Sunday, November 7, 2010

Charlotte Symphony Orchestra - Carmina Burana

Wheel of Fortune from Carmina Burana Manuscript
As anyone who knows me is well aware, I am not the music lover in this family.  Scott is off at Peabody Conservatory studying the trumpet and Jay is a huge jazz lover and on the Board of WBGO, an all jazz radio station in Newark.   But I had the opportunity to go see the Charlotte Symphony Orchestra perform Orff's "Carmina Burana" last night and I am glad that I didn't miss it.  

First, a bit of info about the piece.  Carmine Burana is a collection of 254 medieval poems and dramatic texts that were written primarily in the 11th and 12th centuries by Goliards (clergy who wrote poems satirizing the Church).   They are primarily in Latin and Middle High German (all of which is Greek to me--groan, I couldn't resist!)  In the 1930s composer Carl Orff decided to set 24 of these poems to music.  There are actually 25 movements in the piece, as the opening movement, "O Fortuna" is repeated at the end (and trust me, you are happy to hear it again!)  "O Fortuna" is a piece that is often used in movies like The Lord of the Rings when something scary is about to happen.  You can hear the piece by clicking on this YouTube link:  

There was some apprehension in the audience about whether the Charlotte Symphony Orchestra would be able to pull off a production of this magnitude.  Not only is the orchestral music complicated, but over 100 singers from the Fort Myers Symphonic Master Singers, EHarmonics, the Suncoast Chorale and the Charlotte Chorale Singers were required to mount this piece!  I personally went into the evening only knowing the basics about it and fully expected to grin and bear the evening.  The President of the Board of the CSO cautioned the audience before the show began to resist the impulse to clap between movements--just wait, she said, until Maestro Wada turns around and indicates that it is over.  I had to smile to myself when she said that, both because I was remembering times when I've clapped inappropriately (like at Scott's senior recital--how embarrassing!) and because I anticipated that I would only want to clap at the end because I was glad I had survived the evening.   I'm glad that she gave this warning as I had to stop myself on several occasions from bursting into applause.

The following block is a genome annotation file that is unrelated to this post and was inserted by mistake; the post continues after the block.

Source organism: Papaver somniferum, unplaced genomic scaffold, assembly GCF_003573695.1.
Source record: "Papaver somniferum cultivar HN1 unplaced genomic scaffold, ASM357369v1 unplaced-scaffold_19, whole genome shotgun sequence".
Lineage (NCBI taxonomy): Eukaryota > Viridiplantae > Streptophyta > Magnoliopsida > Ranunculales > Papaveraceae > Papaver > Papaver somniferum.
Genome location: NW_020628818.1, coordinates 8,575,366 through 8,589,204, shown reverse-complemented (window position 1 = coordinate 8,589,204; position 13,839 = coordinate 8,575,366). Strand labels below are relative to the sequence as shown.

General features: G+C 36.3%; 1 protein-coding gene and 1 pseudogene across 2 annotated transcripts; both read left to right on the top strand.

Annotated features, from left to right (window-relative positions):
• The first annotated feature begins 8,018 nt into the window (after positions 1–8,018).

The performance was truly incredible.  It captured me from the first moment of "O Fortuna" (really--listen to this movement on the YouTube link if you're not familiar with the piece and you will see how powerful it is).   The singing was remarkable and the musicians were more than up to the task.  There were 32 separate percussion instruments played by five different musicians during the course of the concert, including castanets and what sounded like sleigh bells.  Maestro Francis Wada is in his second season at the CSO and was a very physical and emotional conductor.   The response of the audience to the show was so overwhelming that they actually played "O Fortuna" as a third time for an encore!  I don't know what the rest of the musical season holds for the CSO, but this will definitely be a hard act to follow.

No comments:

Post a Comment

"Valentine" by Elizabeth Wetmore

It took Elizabeth Wetmore 14 years to write her debut novel "Valentine." It wasn't that she was sitting at her desk every da...